It's not surprising that Deloitte Consulting's global operation advocates equity-based profit sharing. It had to. After losing 200 of its top employees to dot-com companies in one month alone, the consultant realised something had to give. So, it did.
Following Deloitte's local arm investing 20 per cent in an Australian e-content provider, the company offered partners and staff a 10 per cent interest as an incentive to stay put.
The move illustrates the lengths some organisations are taking to protect themselves against the growing quandary of demand exceeding supply that's hitting the IT skills circuit, particularly on the e-commerce front.
As Sue Bushell quotes Cambridge Technology Partners on page 18, "if companies don't invest in recruiting and rewarding the bright sparks who will fuel the innovation engine that inflates margins, competitors will . . . and if you don't connect all that intelligence, you're wasting it."
Forrester Research also warns that business must "match this new orientation and create the right recruitment and retention infrastructure to reap its benefits".
This week's cover story highlights several tactics consultancies are implementing to attract and retain staff in preparation for what is expected to be a worldwide onslaught of e-commerce projects.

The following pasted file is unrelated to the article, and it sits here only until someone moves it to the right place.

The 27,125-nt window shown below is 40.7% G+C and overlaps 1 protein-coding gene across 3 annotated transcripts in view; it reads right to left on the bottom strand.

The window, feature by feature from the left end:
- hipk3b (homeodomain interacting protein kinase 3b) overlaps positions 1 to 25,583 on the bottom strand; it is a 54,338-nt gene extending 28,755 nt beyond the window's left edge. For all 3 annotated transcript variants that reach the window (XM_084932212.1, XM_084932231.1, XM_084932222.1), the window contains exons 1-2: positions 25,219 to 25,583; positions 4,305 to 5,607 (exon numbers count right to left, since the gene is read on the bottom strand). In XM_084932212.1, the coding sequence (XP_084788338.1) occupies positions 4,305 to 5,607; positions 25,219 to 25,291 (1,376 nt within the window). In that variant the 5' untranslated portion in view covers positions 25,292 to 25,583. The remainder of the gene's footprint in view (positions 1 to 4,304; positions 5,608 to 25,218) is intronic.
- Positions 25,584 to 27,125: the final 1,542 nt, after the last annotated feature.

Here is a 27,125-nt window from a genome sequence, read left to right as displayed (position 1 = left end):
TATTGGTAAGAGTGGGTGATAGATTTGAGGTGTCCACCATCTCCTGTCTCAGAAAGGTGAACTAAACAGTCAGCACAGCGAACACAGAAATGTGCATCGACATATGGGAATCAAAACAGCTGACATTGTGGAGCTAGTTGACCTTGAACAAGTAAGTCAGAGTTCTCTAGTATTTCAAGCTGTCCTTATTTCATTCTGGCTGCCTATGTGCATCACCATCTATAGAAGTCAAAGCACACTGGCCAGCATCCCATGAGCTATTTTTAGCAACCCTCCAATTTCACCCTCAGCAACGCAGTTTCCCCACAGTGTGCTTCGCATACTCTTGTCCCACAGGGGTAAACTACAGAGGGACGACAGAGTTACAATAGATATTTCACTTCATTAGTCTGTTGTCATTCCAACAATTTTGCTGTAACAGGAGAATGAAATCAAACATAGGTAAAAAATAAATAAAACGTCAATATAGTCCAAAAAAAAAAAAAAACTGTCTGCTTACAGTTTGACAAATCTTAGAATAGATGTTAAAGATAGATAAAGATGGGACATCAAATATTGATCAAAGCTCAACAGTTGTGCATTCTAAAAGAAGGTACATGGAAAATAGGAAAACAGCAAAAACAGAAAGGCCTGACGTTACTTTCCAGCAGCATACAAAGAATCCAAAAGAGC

Peter Williams, head of Deloitte Touche Tohmatsu's e-business division, told Computerworld that "the biggest challenge for e-business is that given the amount of Internet-related work there is at the moment, there won't be enough people on the planet to be able to effectively implement it all".
So what would it take for IT professionals to impress consultancies on the hunt for e-comm recruits? A fleshed-out resume with some key e-comm related terms would certainly be a start. According to recruitment experts, if you're after a prized job in the field of e-commerce, a basic understanding in areas such as HTML, Web development,databases, Java or C++ would help you stand out from the pack.
Add to that an edge in business skills, and your chance of receiving equity-based profit sharing is starting to look good.
Crash and burn
Whoever thinks the IT industry has no pulse should stick around for the latest courtroom saga, this time involving Electronic Data Systems. According to Akai Musical Instruments and Pioneer New Media Technologies, EDS lured them into developing electronics equipment for a "secret" $US80 billion to $US120 billion NATO project. It turned out to be a scam and three years later everyone's burned.
EDS' defence is now claiming that it too was a victim of circumstance, as it was approached by a US Air Force official to perform the secret project. You'd think a project of such magnitude would demand, in fact outright necessitate, further investigation wouldn't you? Surely they'd check this air force officer out for legitimacy, right? Perhaps he told them it was "classified" and if he was to disclose the full details of the "secret project" he'd have to kill them. Nothing would surprise me.